First — an easy trap to fall into is to create stereotypes.  A gender stereotype, for instance, would be having a female-identified sheep who speaks in a high, squeaky voice and says “math is hard!” An iSheep with personality might have a high, squeaky voice and talk about basketball, or haute cuisine, or haute couture.
Stereotypes are boring, so they make bad art. But because they’re based on cultural, gender, or racial/ethnic/national assumptions that are often ridiculous and not borne out by fact or reason, they can be hurtful.
But it’s just an iSheep! And what about my free speech?
So, you know, people get hurt and offended by art, everywhere. It’s their own responsibility to take ownership of their feelings and their safety.  But an artist doesn’t go out there deliberately, ONLY, looking to hurt. That would be boring art, or sociopathy, or both.  And you, my friend, are one of the artists in this project.
Stereotypes would also go against the principle of Radical Inclusion–because your iSheep would carry a message to some people that they aren’t radically included. That they aren’t good enough to see as complex, whole beings. That you see them only as a cluster of assumptions and half-truths. 
And it’s not “just a sheep.” It’s a robot sheep. It’s art.
Your group or camp may be wildly expressive and push all kinds of boundaries. Your iSheep can reflect that. It just can’t be a boring, silly stereotype. 
Who decides whether it’s personality or stereotype?
We have volunteer adoption liaisons who will talk with you about your iSheep personality issues. The art team liaisons are experienced artists, writers, photographers and filmmakers, musicians, philosophers, livers of life. They’re ready to help you brainstorm and create. Together, you can determine whether or not your iSheep’s personality is an offensive stereotype.  You can talk through these things, so everyone comes out of the conversation better off–including iSheep.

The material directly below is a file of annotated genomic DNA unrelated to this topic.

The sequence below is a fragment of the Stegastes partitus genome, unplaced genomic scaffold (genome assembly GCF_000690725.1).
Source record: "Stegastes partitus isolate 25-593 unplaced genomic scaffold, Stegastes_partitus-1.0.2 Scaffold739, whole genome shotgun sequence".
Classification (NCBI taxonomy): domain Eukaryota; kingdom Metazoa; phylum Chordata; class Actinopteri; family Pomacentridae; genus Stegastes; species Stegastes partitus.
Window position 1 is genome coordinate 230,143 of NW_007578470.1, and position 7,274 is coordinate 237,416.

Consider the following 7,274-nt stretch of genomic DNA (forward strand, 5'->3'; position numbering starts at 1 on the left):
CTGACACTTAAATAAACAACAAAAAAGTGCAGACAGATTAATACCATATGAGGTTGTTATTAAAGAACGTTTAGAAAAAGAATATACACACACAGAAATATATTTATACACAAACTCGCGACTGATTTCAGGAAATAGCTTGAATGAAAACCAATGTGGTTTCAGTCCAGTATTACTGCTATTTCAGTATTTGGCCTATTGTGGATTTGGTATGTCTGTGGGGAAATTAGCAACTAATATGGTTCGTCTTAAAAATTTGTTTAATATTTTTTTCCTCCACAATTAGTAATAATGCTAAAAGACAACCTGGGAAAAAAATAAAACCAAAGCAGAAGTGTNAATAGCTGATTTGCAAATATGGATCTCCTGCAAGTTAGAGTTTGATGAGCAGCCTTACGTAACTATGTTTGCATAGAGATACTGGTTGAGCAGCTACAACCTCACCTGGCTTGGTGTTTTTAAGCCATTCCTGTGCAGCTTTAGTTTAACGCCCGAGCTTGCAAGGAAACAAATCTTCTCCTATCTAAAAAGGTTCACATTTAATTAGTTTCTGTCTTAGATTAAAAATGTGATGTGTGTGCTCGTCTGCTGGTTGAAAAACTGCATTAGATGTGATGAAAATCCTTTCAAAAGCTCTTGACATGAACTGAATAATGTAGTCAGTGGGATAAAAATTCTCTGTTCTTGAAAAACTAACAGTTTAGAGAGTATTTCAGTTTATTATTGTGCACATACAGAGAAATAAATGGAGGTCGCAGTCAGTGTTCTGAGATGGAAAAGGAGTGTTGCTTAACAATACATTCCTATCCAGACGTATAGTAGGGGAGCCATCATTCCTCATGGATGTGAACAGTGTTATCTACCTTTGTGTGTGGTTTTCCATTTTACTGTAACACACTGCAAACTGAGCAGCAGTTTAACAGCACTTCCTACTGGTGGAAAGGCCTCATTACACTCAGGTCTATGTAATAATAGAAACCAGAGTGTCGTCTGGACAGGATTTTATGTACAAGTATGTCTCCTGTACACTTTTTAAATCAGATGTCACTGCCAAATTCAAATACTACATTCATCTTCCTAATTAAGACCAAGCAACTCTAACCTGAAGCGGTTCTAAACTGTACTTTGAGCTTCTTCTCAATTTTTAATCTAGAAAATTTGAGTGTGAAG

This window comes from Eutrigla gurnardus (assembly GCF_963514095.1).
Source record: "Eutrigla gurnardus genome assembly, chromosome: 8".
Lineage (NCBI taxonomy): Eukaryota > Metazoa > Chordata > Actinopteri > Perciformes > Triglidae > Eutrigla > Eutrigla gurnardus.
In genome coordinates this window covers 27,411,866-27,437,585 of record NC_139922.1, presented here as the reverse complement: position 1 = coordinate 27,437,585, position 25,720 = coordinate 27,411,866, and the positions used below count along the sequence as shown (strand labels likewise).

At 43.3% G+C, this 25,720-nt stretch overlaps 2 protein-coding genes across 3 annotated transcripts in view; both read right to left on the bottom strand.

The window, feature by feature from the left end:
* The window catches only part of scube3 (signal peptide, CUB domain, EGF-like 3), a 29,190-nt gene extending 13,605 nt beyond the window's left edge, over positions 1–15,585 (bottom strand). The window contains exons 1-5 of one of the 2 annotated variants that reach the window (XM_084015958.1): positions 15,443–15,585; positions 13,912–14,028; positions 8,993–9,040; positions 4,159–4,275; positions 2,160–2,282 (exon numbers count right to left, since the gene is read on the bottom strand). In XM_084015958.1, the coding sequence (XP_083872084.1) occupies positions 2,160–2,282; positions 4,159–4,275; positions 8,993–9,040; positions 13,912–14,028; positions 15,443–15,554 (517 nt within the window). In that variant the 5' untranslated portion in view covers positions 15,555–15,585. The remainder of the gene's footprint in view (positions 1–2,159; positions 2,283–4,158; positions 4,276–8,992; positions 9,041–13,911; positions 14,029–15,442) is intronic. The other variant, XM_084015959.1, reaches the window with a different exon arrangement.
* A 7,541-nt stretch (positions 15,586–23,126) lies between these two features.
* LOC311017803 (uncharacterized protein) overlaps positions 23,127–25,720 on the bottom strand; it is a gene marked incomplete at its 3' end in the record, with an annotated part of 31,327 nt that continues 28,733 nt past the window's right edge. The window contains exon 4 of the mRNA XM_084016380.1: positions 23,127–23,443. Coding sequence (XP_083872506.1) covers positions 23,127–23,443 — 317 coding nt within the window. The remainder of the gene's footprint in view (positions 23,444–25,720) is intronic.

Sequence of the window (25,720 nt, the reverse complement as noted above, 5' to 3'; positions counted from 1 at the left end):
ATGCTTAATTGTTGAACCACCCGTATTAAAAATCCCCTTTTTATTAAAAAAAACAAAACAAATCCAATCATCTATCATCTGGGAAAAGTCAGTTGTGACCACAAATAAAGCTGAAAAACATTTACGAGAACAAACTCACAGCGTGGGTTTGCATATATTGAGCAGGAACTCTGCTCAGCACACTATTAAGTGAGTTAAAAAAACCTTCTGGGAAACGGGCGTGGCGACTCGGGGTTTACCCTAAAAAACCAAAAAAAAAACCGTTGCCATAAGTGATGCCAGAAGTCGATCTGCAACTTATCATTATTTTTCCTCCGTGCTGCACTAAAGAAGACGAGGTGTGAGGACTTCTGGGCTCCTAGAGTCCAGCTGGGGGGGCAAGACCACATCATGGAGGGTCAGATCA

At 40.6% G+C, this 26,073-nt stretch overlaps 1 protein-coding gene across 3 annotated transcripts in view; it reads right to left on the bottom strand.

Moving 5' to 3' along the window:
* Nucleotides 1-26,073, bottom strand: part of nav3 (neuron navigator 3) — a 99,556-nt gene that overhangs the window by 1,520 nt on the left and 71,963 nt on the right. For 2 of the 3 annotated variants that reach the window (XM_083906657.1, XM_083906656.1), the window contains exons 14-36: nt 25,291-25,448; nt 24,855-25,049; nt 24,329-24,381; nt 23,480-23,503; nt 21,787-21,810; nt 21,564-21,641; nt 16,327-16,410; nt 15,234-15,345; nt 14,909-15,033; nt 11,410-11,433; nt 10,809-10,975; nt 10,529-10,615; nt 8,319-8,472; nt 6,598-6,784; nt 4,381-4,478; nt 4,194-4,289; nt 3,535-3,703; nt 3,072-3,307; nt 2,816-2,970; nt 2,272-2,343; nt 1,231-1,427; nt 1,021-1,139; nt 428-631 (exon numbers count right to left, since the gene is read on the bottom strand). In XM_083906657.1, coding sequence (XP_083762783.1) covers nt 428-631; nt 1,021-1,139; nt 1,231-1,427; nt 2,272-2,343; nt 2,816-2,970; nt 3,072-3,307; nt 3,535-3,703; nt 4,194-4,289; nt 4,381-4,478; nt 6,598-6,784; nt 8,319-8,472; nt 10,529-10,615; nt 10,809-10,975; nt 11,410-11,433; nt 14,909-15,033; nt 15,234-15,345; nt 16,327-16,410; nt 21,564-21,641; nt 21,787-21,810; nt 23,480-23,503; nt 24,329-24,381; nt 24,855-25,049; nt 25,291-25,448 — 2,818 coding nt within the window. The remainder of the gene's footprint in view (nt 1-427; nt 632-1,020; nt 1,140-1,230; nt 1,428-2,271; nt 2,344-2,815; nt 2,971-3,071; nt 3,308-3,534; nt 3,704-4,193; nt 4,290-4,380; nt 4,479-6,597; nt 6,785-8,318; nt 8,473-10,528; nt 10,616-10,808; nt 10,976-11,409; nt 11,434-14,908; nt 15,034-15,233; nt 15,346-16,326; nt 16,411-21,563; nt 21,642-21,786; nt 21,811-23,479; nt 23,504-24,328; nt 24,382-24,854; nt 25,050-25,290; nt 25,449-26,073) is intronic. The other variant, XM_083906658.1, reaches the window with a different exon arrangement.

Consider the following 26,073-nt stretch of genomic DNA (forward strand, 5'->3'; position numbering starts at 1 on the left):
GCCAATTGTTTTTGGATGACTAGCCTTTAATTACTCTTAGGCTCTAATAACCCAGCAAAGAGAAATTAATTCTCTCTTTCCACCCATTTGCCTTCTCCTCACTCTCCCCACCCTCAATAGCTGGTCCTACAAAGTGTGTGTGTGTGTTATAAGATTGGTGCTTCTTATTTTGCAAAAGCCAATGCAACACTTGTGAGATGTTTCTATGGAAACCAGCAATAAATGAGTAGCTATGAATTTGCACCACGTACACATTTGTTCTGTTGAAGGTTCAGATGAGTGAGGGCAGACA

Technical Information and Restrictions

iSheep are life-size, rideable, and consist of:

  • A wooden frame (skeleton), with layers of insulation foam, LED lights, and fur on the outside.
  • Touch sensors inside the body
  • A speaker mounted in the head area
  • The iSheep is mounted on a platform with wheels so it can be pushed around

Depending on when you sign up, you can have some say regarding the look of your iSheep, mostly in the accessories. There are some technical restrictions:

  • We can’t cover the body too much because that would obscure the lights–and lights are critical on the playa.
  • We also limit the type of the changes you can make or suggest in the form of the head and body, so the sheep will have a recognizable basic appearance.  We will work with you to add small modifications here and there.  
  • iSheep will go through harsh conditions on the playa, so we’ll talk about how to make sure your design doesn’t result in sharp edges, MOOP, etc.
  • Main considerations are not creating MOOP, keeping safety, and making maintenance possible.

But please be aware that we will make the final decisions on what can go on your sheep and what can’t.   

Interactivity with the sensors

4 different touch sensors and a weight sensor are designed to be installed in the body.  These sensors are embedded in the body of the sheep and connected to thin wires that can be laid under the final layer of the body.  The wires trigger the sensors on touch.

  • Top of the head
  • Across the top of the back
  • Back (top) of the sheep